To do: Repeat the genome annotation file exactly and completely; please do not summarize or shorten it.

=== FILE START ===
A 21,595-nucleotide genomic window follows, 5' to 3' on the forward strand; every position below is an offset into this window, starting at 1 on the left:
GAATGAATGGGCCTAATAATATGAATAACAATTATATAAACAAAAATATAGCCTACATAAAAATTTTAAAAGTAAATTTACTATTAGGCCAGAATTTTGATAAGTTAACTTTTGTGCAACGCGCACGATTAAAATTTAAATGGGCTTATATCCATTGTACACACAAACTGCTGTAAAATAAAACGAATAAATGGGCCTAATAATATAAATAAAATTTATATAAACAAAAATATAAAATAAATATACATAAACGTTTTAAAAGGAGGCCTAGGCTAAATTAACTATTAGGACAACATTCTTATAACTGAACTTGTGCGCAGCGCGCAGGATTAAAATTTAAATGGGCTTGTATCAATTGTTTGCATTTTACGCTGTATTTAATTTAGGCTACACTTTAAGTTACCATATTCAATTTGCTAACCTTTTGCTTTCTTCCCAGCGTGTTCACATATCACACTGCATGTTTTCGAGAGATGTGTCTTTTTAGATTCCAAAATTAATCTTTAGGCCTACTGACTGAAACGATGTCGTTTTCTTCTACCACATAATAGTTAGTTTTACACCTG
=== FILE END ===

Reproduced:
A 21,595-nucleotide genomic window follows, 5' to 3' on the forward strand; every position below is an offset into this window, starting at 1 on the left:
GAATGAATGGGCCTAATAATATGAATAACAATTATATAAACAAAAATATAGCCTACATAAAAATTTTAAAAGTAAATTTACTATTAGGCCAGAATTTTGATAAGTTAACTTTTGTGCAACGCGCACGATTAAAATTTAAATGGGCTTATATCCATTGTACACACAAACTGCTGTAAAATAAAACGAATAAATGGGCCTAATAATATAAATAAAATTTATATAAACAAAAATATAAAATAAATATACATAAACGTTTTAAAAGGAGGCCTAGGCTAAATTAACTATTAGGACAACATTCTTATAACTGAACTTGTGCGCAGCGCGCAGGATTAAAATTTAAATGGGCTTGTATCAATTGTTTGCATTTTACGCTGTATTTAATTTAGGCTACACTTTAAGTTACCATATTCAATTTGCTAACCTTTTGCTTTCTTCCCAGCGTGTTCACATATCACACTGCATGTTTTCGAGAGATGTGTCTTTTTAGATTCCAAAATTAATCTTTAGGCCTACTGACTGAAACGATGTCGTTTTCTTCTACCACATAATAGTTAGTTTTACACCTG